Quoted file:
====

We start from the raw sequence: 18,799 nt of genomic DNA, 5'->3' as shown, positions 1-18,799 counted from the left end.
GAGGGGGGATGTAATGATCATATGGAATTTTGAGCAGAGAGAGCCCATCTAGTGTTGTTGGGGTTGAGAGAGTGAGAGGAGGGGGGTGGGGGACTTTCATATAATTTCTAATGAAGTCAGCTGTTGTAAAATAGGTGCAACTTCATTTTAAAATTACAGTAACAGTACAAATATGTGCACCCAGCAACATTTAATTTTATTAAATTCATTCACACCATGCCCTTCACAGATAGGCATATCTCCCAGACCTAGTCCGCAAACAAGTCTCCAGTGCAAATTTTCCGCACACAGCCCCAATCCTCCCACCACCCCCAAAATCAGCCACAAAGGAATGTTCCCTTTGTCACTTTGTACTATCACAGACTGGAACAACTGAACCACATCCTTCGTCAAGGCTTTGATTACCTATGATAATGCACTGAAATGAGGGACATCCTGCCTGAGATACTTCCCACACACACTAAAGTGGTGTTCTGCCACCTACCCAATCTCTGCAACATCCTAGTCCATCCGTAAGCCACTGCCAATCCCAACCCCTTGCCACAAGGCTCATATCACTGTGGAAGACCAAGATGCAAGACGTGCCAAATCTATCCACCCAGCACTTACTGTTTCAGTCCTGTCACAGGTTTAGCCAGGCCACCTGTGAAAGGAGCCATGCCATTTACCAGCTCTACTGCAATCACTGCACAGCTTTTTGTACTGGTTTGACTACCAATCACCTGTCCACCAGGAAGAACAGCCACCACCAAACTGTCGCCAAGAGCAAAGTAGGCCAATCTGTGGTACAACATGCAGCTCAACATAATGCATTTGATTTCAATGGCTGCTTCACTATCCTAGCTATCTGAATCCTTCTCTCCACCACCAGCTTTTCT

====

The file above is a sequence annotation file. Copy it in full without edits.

We start from the raw sequence: 18,799 nt of genomic DNA, 5'->3' as shown, positions 1-18,799 counted from the left end.
GAGGGGGGATGTAATGATCATATGGAATTTTGAGCAGAGAGAGCCCATCTAGTGTTGTTGGGGTTGAGAGAGTGAGAGGAGGGGGGTGGGGGACTTTCATATAATTTCTAATGAAGTCAGCTGTTGTAAAATAGGTGCAACTTCATTTTAAAATTACAGTAACAGTACAAATATGTGCACCCAGCAACATTTAATTTTATTAAATTCATTCACACCATGCCCTTCACAGATAGGCATATCTCCCAGACCTAGTCCGCAAACAAGTCTCCAGTGCAAATTTTCCGCACACAGCCCCAATCCTCCCACCACCCCCAAAATCAGCCACAAAGGAATGTTCCCTTTGTCACTTTGTACTATCACAGACTGGAACAACTGAACCACATCCTTCGTCAAGGCTTTGATTACCTATGATAATGCACTGAAATGAGGGACATCCTGCCTGAGATACTTCCCACACACACTAAAGTGGTGTTCTGCCACCTACCCAATCTCTGCAACATCCTAGTCCATCCGTAAGCCACTGCCAATCCCAACCCCTTGCCACAAGGCTCATATCACTGTGGAAGACCAAGATGCAAGACGTGCCAAATCTATCCACCCAGCACTTACTGTTTCAGTCCTGTCACAGGTTTAGCCAGGCCACCTGTGAAAGGAGCCATGCCATTTACCAGCTCTACTGCAATCACTGCACAGCTTTTTGTACTGGTTTGACTACCAATCACCTGTCCACCAGGAAGAACAGCCACCACCAAACTGTCGCCAAGAGCAAAGTAGGCCAATCTGTGGTACAACATGCAGCTCAACATAATGCATTTGATTTCAATGGCTGCTTCACTATCCTAGCTATCTGAATCCTTCTCTCCACCACCAGCTTTTCT